April 2011
Volume 52, Issue 14
ARVO Annual Meeting Abstract  |   April 2011
Prevalence of Tear Film Dysfunction and Utility of Cyclosporine Ophthalmic Emulsion in an Outpatient Allergy Practice
Author Affiliations & Notes
  • Seth Breitbart
    Hospitalist Medicine, Englewood Hospital and Medical Center, Englewood, New Jersey
  • Leonard Bielory
    Center for Environmental Prediction, Rutgers University, New Brunswick, New Jersey
  • Footnotes
    Commercial Relationships  Seth Breitbart, None; Leonard Bielory, Allergan (C, R)
  • Footnotes
    Support  None
Investigative Ophthalmology & Visual Science April 2011, Vol.52, 3831. doi:
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      Seth Breitbart, Leonard Bielory; Prevalence of Tear Film Dysfunction and Utility of Cyclosporine Ophthalmic Emulsion in an Outpatient Allergy Practice. Invest. Ophthalmol. Vis. Sci. 2011;52(14):3831.

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      © ARVO (1962-2015); The Authors (2016-present)

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Purpose: : The ocular surface is a common site for inflammatory response leading to various forms of conjunctivitis associated with ocular allergies (OA), tear film dysfunction (TFD) and infections. Our aim is to assess the impact of ocular symptoms and management of OA and TFD in an ambulatory allergy practice setting.

Methods: : TFD assessment was done using Schirmer Type 1 test and Ocular Surface Disease Index (OSDI), and treatment involved cyclosporine-ophthalmic-emulsion (COE) 0.05% suspension starting at a high dose (HD=4 drops bid) with a tapering course over 4-8 weeks. All patients on the HD COE previously failed traditional dosing (TD=1 drop bid). Observational study/cross sectional analysis using chart review. 300 charts were randomly selected out of 469 to establish the percentage of patients with TFD and OA. Efficacy of treatment is determined by retrospective analysis of sequential OSDI scores. P-values for the 2 COE groups (HD versus TD) were achieved using student T-test with unequal variances.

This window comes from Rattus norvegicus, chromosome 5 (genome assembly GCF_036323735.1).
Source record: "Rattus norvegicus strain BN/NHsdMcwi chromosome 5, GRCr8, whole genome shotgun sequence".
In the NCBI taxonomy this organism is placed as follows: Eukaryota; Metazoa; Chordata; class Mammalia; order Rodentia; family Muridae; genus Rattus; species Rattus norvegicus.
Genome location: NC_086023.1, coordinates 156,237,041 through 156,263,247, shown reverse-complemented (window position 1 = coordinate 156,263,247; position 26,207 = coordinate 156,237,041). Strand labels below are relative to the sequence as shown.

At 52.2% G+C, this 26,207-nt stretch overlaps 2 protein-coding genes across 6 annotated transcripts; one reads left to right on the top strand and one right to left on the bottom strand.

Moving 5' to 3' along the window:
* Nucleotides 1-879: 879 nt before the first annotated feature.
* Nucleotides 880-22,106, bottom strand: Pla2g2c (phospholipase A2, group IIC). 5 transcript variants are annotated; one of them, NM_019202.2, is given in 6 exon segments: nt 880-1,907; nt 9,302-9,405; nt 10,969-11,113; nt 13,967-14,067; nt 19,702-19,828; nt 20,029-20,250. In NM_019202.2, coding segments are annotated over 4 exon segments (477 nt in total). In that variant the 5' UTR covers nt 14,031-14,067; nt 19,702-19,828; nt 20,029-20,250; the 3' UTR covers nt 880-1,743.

Results: : 300 charts were reviewed: Mean age=42.1 years [Standard of Deviation (SD)=19.1]; 40% male; 60% female. 84/300 (28%) had "ocular complaints" (mean age=44.5 [SD=19.7, p=0.13]), (30% male; 70% female). OA: 57/84 (68%) (mean age=39.6 [SD=20.1, p=.82] (39% male; 61% female). TFD: 28/84 (33%) had TFD without OA (mean age=57.6 [SD=15.3, p<0.01]) (11% male; 89% female); 12/84 (14%) met criteria for both OA and TFD. 11/84 (13%) had neither TFD nor OA forms of ocular complaints. 40/300 patients (13%) met criteria for TFD; 33/40 (82.5%) had both OSDI and Schirmer testing (18% male; 82% female). 21 had sequential OSDI scores that could be analyzed. 20/21 (95%) of patients were treated with COE, ranging from 1-4 gtts bid. 1 patient (5%) did not receive COE. 7 patients (35.0%) used TD COE; 13 (65.0%) used HD. Average OSDI improved 51%; 5 patients showed 100% symptom resolution (3 HD patients; 2 TD patients); 2 patients (both TD) showed worsening OSDI. 7 patients on TD COE saw 43.0% improvement in OSDI scores; 13 HD COE patients (who previously failed TD therapy) demonstrated 66.3% improvement in OSDI scores (p-value=0.35).

Conclusions: : TFD exists in 13% of our population, and there is a significant (43.0-66.3%) response to COE. Although the difference in OSDI improvement between the HD and TD group is statistically insignificant (p=0.35), the group receiving HD COE had previously failed TD therapy and now shows a 66.3% OSDI improvement.

Keywords: cyclosporine • clinical (human) or epidemiologic studies: biostatistics/epidemiology methodology • clinical (human) or epidemiologic studies: prevalence/incidence 

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